A subscriber wrote, “I have a bad habit of overworking a painting. I need to turn it to the wall and walk away…start something else…but I do look for ways to improve my work and make a mess…am I alone there? Any suggestions as to what to do?”
I’ve noticed that overworking is often just an overzealous, knee-jerk response to perfectionism, pressure, guilt and self-doubt. Let me explain:
Perfectionism: “Some people think perfection can be achieved by simply continuing,” said my Dad. Rather, excellence is grasped by cultivating hard-won skills over time and knowing what your goals are. While exploration is key to development, he would often recommend a simple ploy of knowing how you want to end up and stopping there. For this exercise, can you summon a mental picture of your finished work? Knowing when to stop is half of mastery.
Pressure: While casual sketches and long, uninterrupted, deadline-free periods in the studio produce fresh and evolving work, commissions can inspire a kind of imaginary, inner critic who watches for errors and leaks skepticism about any ability to satisfy expectations. Pressure can tack on destinationless noodling, second-guessing, laboured passages and turgidity. In this case, overworking is another word for over-compensating. The secret is to understand and accept that the mystery, incompleteness and the unreachable mountaintop of your creative striving are what give your work its ineffable magic.
Guilt: If your fresh sketches are feeling a bit too easy, you may be tempted to indulge in the impulse to go back in to try to add some struggle. “Guilt is that part of human nature that has us think we need to give or do something penitent to be more worthwhile within ourselves,” said my Dad. “Unnatural sacrifice and latent guilt are the wrong reasons to do anything.” Instead, hide your labour — what John Singer Sargent called his “horny hand of toil” — inside the élan of well-executed work. “Start with a whisk,” wrote Sargent, “and end with a broom.”
Self-doubt: Any successful outcome most often requires a plan. A lack of leadership in any organization — be it a family, a planet or the self — diminishes confidence, producing aimlessness and difficulty with decision-making. This leaves a vacuum for the impulses of our lizard-brains to take over. In art, our lizard brains want to keep pushing paint around until our strokes are destroyed — you only need to inspect the work of toddlers running out of fresh paper to know what I’m talking about — most of that stuff is at genius level after five or six strokes and totally indistinguishable from all others after 20. Self-doubt, like other learned habits, must be vigilantly deadheaded — replaced gradually with personally earned achievements, skill and productive thinking. “Not learning by doing,” wrote Toba Beta, “but learning by risking.”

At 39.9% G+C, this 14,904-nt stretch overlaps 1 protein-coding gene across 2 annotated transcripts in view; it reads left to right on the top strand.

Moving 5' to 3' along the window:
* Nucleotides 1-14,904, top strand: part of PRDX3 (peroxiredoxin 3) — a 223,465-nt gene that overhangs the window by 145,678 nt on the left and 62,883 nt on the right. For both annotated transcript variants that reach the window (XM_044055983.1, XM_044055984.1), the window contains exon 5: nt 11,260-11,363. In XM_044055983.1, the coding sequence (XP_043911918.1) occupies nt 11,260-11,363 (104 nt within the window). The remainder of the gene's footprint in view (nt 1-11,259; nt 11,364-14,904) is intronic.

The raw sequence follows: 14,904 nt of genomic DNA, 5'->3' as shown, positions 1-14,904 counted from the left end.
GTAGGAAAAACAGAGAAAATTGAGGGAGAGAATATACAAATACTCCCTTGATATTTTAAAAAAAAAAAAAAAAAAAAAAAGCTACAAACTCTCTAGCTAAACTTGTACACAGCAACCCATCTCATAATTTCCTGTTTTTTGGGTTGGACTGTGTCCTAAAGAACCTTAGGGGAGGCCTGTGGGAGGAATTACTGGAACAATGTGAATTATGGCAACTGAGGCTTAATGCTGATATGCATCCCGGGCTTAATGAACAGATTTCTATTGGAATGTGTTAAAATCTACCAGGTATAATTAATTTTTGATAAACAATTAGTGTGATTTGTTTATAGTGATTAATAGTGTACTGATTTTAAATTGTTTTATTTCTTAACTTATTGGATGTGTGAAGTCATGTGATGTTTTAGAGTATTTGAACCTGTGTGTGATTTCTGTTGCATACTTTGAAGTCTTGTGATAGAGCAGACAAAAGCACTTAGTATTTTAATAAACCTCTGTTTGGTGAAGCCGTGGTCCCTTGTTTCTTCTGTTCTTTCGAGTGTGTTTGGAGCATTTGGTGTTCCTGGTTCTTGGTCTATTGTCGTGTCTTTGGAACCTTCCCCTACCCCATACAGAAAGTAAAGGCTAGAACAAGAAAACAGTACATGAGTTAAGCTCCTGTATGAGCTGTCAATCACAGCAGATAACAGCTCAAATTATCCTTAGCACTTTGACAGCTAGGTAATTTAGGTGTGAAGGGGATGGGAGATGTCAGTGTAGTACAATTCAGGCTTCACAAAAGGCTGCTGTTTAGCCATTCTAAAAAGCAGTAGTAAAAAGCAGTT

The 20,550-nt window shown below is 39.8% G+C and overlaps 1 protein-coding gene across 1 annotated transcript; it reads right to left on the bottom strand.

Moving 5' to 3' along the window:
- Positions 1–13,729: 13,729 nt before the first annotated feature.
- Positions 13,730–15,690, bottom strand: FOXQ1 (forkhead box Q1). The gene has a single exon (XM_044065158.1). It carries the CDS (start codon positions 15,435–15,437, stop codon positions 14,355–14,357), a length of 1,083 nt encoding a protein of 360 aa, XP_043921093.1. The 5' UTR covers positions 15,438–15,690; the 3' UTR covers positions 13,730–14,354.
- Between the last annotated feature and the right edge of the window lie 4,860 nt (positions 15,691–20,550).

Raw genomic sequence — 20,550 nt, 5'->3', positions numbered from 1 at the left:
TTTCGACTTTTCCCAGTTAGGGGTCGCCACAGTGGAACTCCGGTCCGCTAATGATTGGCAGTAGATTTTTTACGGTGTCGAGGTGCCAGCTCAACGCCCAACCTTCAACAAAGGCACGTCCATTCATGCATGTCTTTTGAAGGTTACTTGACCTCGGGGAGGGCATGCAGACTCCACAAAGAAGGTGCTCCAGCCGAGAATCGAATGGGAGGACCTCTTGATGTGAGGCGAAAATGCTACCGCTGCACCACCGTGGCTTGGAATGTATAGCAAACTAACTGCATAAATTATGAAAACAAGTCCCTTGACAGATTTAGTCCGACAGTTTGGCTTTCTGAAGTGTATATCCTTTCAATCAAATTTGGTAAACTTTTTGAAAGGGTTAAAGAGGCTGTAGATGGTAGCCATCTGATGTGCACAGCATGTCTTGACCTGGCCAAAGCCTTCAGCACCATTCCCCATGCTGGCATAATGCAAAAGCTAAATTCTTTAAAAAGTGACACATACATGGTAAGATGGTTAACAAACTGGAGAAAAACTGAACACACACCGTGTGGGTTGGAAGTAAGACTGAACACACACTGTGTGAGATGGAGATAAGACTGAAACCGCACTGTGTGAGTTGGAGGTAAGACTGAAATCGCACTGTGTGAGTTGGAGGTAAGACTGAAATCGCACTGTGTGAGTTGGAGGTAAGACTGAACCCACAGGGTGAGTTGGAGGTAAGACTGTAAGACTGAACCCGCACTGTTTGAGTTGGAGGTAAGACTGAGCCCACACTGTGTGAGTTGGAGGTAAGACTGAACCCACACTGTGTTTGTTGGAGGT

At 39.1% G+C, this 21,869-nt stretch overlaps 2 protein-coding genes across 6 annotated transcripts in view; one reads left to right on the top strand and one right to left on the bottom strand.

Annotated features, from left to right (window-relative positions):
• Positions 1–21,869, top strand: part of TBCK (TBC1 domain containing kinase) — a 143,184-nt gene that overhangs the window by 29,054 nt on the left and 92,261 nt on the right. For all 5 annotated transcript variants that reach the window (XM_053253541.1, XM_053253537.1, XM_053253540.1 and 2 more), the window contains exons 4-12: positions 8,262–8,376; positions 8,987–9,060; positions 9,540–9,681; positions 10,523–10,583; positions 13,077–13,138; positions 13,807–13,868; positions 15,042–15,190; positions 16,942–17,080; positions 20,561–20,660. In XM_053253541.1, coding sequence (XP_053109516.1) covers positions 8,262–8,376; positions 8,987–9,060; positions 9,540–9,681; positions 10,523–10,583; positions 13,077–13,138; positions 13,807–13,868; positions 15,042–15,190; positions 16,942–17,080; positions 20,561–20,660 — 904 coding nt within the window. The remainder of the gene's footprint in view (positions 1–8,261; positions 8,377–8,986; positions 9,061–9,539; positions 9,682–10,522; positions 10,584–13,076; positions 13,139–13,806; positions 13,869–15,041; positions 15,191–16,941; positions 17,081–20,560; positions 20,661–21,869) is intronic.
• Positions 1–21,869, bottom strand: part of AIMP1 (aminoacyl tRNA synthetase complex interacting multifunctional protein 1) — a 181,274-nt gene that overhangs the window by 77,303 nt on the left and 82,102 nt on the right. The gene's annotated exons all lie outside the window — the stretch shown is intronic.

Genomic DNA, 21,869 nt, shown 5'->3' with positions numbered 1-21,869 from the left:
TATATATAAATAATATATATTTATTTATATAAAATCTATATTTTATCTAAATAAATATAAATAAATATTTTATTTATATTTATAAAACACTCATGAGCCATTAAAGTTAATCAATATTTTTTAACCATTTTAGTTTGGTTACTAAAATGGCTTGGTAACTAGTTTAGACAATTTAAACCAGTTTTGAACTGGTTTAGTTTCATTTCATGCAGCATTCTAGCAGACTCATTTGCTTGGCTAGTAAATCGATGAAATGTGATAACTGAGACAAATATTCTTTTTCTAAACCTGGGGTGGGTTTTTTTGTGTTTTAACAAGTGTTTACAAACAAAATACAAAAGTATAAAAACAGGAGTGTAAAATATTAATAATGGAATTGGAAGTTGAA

PS: “To be a painter, you need to know how to paint, and when to stop.” (Pablo Picasso)
Esoterica: In my experience, it is better to be 10 percent underworked than 1 percent overworked. Learning how to stop takes practice. Begin by stopping way too early. Here’s an idea: Build up a new set of paintings, in various states of “underworked.” Lay them around your studio and study them over the course of a few weeks. You’ll find your eye growing accustomed to your new, fresh strokes. Release your attachment to the old standards of what you thought was “finished.” Make a gut decision about the exact location of your new sweet spot. Now, go back to an old painting you once felt was a success. Can you now see signs of overworking? “It makes me feel guilty that anybody should have such a good time doing what they are supposed to do.” (Charles Eames)
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“A painting works only on the edge of not working. Then what is ungraspable comes near.” (Kazuaki Tanahashi)
The Killarney are of Ontario is in what is called the ‘near north’. The landscape is wild and rugged. Giant granite cliffs plunging deep into the glacial lakes. There are no roads leading to our painting locations. We travel by a large, sturdy pontoon boat. This is a self-catered retreat. You bring your own provisions and cook your own meals in our fully equip cabins at a northern camp. Our instructor, Keith Thirgood, has been teaching artists his own unique approach to painting for over 12 years. Learn how to find order in the chaos, control your colours and create paintings that work. Learn modern colour theory, values, shapes and lines, what makes for a good painting. This retreat is suitable for beginners wanting to learn to paint in a fun, outdoor location, as well as more experienced studio artists who want to try plein air, plus artists who are looking to loosen up and paint in a more post-impressionist style. To find out more and register, please visit www.wilsonstreetstudios.
Capturing the beauty of nature and expressing those impressions in oil paint is a joy. Every hour of the day presents new possibilities and keeps even the same landscape location, same composition, an ongoing and beckoning challenge. For this reason, I love painting series: it is exploration made visual.